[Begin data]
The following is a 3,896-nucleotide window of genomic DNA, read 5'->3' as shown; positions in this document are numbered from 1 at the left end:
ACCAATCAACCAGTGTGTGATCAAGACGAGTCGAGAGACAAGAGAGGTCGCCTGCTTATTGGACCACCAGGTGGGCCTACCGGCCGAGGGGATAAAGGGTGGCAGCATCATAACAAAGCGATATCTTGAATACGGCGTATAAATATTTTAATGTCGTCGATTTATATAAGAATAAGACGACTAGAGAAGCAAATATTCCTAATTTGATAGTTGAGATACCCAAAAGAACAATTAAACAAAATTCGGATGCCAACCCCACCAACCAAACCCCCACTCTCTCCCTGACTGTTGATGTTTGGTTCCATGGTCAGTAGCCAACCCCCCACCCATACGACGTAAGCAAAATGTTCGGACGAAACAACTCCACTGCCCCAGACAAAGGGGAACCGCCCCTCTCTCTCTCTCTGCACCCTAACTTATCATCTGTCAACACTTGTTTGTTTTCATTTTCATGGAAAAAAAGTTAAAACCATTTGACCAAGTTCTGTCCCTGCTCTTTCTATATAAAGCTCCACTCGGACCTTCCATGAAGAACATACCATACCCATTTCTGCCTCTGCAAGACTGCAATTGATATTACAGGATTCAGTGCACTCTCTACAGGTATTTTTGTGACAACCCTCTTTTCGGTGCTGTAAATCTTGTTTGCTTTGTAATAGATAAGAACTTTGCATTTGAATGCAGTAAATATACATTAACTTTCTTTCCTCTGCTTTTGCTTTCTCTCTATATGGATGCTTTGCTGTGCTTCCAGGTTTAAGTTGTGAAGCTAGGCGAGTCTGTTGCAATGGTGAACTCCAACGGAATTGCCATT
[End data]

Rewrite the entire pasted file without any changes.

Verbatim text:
The following is a 3,896-nucleotide window of genomic DNA, read 5'->3' as shown; positions in this document are numbered from 1 at the left end:
ACCAATCAACCAGTGTGTGATCAAGACGAGTCGAGAGACAAGAGAGGTCGCCTGCTTATTGGACCACCAGGTGGGCCTACCGGCCGAGGGGATAAAGGGTGGCAGCATCATAACAAAGCGATATCTTGAATACGGCGTATAAATATTTTAATGTCGTCGATTTATATAAGAATAAGACGACTAGAGAAGCAAATATTCCTAATTTGATAGTTGAGATACCCAAAAGAACAATTAAACAAAATTCGGATGCCAACCCCACCAACCAAACCCCCACTCTCTCCCTGACTGTTGATGTTTGGTTCCATGGTCAGTAGCCAACCCCCCACCCATACGACGTAAGCAAAATGTTCGGACGAAACAACTCCACTGCCCCAGACAAAGGGGAACCGCCCCTCTCTCTCTCTCTGCACCCTAACTTATCATCTGTCAACACTTGTTTGTTTTCATTTTCATGGAAAAAAAGTTAAAACCATTTGACCAAGTTCTGTCCCTGCTCTTTCTATATAAAGCTCCACTCGGACCTTCCATGAAGAACATACCATACCCATTTCTGCCTCTGCAAGACTGCAATTGATATTACAGGATTCAGTGCACTCTCTACAGGTATTTTTGTGACAACCCTCTTTTCGGTGCTGTAAATCTTGTTTGCTTTGTAATAGATAAGAACTTTGCATTTGAATGCAGTAAATATACATTAACTTTCTTTCCTCTGCTTTTGCTTTCTCTCTATATGGATGCTTTGCTGTGCTTCCAGGTTTAAGTTGTGAAGCTAGGCGAGTCTGTTGCAATGGTGAACTCCAACGGAATTGCCATT